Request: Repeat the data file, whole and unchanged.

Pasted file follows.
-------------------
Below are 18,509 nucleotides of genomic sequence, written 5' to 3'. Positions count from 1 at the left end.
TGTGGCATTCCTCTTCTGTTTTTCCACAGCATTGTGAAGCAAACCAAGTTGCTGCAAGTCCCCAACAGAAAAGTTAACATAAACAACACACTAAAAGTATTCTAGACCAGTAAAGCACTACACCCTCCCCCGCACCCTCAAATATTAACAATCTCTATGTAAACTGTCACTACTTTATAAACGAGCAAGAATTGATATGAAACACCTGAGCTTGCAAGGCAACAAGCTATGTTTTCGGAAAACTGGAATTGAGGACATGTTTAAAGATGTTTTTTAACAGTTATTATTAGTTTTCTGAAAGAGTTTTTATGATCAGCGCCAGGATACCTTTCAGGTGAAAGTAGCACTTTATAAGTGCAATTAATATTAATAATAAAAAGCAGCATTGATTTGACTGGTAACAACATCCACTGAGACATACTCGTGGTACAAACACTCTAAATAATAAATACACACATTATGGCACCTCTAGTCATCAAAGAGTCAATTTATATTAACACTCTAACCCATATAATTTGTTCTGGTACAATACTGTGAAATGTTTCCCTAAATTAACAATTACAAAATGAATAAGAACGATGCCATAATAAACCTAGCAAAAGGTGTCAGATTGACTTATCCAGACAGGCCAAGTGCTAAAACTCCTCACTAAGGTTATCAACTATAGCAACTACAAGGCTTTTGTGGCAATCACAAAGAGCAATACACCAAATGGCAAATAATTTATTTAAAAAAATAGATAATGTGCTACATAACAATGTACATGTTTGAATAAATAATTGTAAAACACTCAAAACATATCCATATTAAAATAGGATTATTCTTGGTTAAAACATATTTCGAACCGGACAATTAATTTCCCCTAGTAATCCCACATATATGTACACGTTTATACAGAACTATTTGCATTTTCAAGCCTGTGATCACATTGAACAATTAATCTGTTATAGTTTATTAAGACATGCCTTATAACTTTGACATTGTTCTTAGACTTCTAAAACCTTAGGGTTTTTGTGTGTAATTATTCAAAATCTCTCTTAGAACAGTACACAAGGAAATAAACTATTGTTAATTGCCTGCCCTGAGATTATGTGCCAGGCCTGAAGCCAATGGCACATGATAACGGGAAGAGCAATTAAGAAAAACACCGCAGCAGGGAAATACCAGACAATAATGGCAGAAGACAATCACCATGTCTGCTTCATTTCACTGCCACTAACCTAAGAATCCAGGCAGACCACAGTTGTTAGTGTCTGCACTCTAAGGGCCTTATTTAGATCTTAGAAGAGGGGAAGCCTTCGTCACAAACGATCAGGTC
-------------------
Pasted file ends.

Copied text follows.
Below are 18,509 nucleotides of genomic sequence, written 5' to 3'. Positions count from 1 at the left end.
TGTGGCATTCCTCTTCTGTTTTTCCACAGCATTGTGAAGCAAACCAAGTTGCTGCAAGTCCCCAACAGAAAAGTTAACATAAACAACACACTAAAAGTATTCTAGACCAGTAAAGCACTACACCCTCCCCCGCACCCTCAAATATTAACAATCTCTATGTAAACTGTCACTACTTTATAAACGAGCAAGAATTGATATGAAACACCTGAGCTTGCAAGGCAACAAGCTATGTTTTCGGAAAACTGGAATTGAGGACATGTTTAAAGATGTTTTTTAACAGTTATTATTAGTTTTCTGAAAGAGTTTTTATGATCAGCGCCAGGATACCTTTCAGGTGAAAGTAGCACTTTATAAGTGCAATTAATATTAATAATAAAAAGCAGCATTGATTTGACTGGTAACAACATCCACTGAGACATACTCGTGGTACAAACACTCTAAATAATAAATACACACATTATGGCACCTCTAGTCATCAAAGAGTCAATTTATATTAACACTCTAACCCATATAATTTGTTCTGGTACAATACTGTGAAATGTTTCCCTAAATTAACAATTACAAAATGAATAAGAACGATGCCATAATAAACCTAGCAAAAGGTGTCAGATTGACTTATCCAGACAGGCCAAGTGCTAAAACTCCTCACTAAGGTTATCAACTATAGCAACTACAAGGCTTTTGTGGCAATCACAAAGAGCAATACACCAAATGGCAAATAATTTATTTAAAAAAATAGATAATGTGCTACATAACAATGTACATGTTTGAATAAATAATTGTAAAACACTCAAAACATATCCATATTAAAATAGGATTATTCTTGGTTAAAACATATTTCGAACCGGACAATTAATTTCCCCTAGTAATCCCACATATATGTACACGTTTATACAGAACTATTTGCATTTTCAAGCCTGTGATCACATTGAACAATTAATCTGTTATAGTTTATTAAGACATGCCTTATAACTTTGACATTGTTCTTAGACTTCTAAAACCTTAGGGTTTTTGTGTGTAATTATTCAAAATCTCTCTTAGAACAGTACACAAGGAAATAAACTATTGTTAATTGCCTGCCCTGAGATTATGTGCCAGGCCTGAAGCCAATGGCACATGATAACGGGAAGAGCAATTAAGAAAAACACCGCAGCAGGGAAATACCAGACAATAATGGCAGAAGACAATCACCATGTCTGCTTCATTTCACTGCCACTAACCTAAGAATCCAGGCAGACCACAGTTGTTAGTGTCTGCACTCTAAGGGCCTTATTTAGATCTTAGAAGAGGGGAAGCCTTCGTCACAAACGATCAGGTC